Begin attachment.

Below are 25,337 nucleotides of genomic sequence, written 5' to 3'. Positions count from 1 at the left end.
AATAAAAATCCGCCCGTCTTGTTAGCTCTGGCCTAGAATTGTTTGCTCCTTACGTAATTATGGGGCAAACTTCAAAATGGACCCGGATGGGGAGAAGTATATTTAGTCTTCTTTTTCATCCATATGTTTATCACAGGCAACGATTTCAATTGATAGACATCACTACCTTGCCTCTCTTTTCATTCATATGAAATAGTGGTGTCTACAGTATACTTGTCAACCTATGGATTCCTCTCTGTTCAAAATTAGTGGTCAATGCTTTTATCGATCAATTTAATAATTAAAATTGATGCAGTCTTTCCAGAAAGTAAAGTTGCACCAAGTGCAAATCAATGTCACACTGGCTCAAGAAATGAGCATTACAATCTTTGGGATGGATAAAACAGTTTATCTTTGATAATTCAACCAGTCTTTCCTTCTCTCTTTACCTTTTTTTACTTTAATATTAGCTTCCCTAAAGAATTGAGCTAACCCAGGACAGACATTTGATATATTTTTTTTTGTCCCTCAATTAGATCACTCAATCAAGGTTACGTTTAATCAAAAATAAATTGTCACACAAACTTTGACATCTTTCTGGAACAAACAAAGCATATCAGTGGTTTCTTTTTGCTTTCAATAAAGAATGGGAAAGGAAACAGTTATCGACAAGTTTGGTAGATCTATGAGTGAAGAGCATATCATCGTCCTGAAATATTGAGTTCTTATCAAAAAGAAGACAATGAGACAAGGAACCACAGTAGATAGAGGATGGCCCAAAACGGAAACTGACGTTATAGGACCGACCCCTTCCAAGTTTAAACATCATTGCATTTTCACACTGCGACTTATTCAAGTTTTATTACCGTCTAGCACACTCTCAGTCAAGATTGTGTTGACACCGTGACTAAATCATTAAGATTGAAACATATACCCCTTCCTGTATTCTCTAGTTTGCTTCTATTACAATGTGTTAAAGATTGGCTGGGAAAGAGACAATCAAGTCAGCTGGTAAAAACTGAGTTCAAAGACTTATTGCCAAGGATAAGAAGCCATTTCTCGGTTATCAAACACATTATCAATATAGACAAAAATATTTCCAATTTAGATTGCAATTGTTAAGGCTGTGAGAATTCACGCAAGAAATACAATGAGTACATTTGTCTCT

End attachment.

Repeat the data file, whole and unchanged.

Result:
Below are 25,337 nucleotides of genomic sequence, written 5' to 3'. Positions count from 1 at the left end.
AATAAAAATCCGCCCGTCTTGTTAGCTCTGGCCTAGAATTGTTTGCTCCTTACGTAATTATGGGGCAAACTTCAAAATGGACCCGGATGGGGAGAAGTATATTTAGTCTTCTTTTTCATCCATATGTTTATCACAGGCAACGATTTCAATTGATAGACATCACTACCTTGCCTCTCTTTTCATTCATATGAAATAGTGGTGTCTACAGTATACTTGTCAACCTATGGATTCCTCTCTGTTCAAAATTAGTGGTCAATGCTTTTATCGATCAATTTAATAATTAAAATTGATGCAGTCTTTCCAGAAAGTAAAGTTGCACCAAGTGCAAATCAATGTCACACTGGCTCAAGAAATGAGCATTACAATCTTTGGGATGGATAAAACAGTTTATCTTTGATAATTCAACCAGTCTTTCCTTCTCTCTTTACCTTTTTTTACTTTAATATTAGCTTCCCTAAAGAATTGAGCTAACCCAGGACAGACATTTGATATATTTTTTTTTGTCCCTCAATTAGATCACTCAATCAAGGTTACGTTTAATCAAAAATAAATTGTCACACAAACTTTGACATCTTTCTGGAACAAACAAAGCATATCAGTGGTTTCTTTTTGCTTTCAATAAAGAATGGGAAAGGAAACAGTTATCGACAAGTTTGGTAGATCTATGAGTGAAGAGCATATCATCGTCCTGAAATATTGAGTTCTTATCAAAAAGAAGACAATGAGACAAGGAACCACAGTAGATAGAGGATGGCCCAAAACGGAAACTGACGTTATAGGACCGACCCCTTCCAAGTTTAAACATCATTGCATTTTCACACTGCGACTTATTCAAGTTTTATTACCGTCTAGCACACTCTCAGTCAAGATTGTGTTGACACCGTGACTAAATCATTAAGATTGAAACATATACCCCTTCCTGTATTCTCTAGTTTGCTTCTATTACAATGTGTTAAAGATTGGCTGGGAAAGAGACAATCAAGTCAGCTGGTAAAAACTGAGTTCAAAGACTTATTGCCAAGGATAAGAAGCCATTTCTCGGTTATCAAACACATTATCAATATAGACAAAAATATTTCCAATTTAGATTGCAATTGTTAAGGCTGTGAGAATTCACGCAAGAAATACAATGAGTACATTTGTCTCT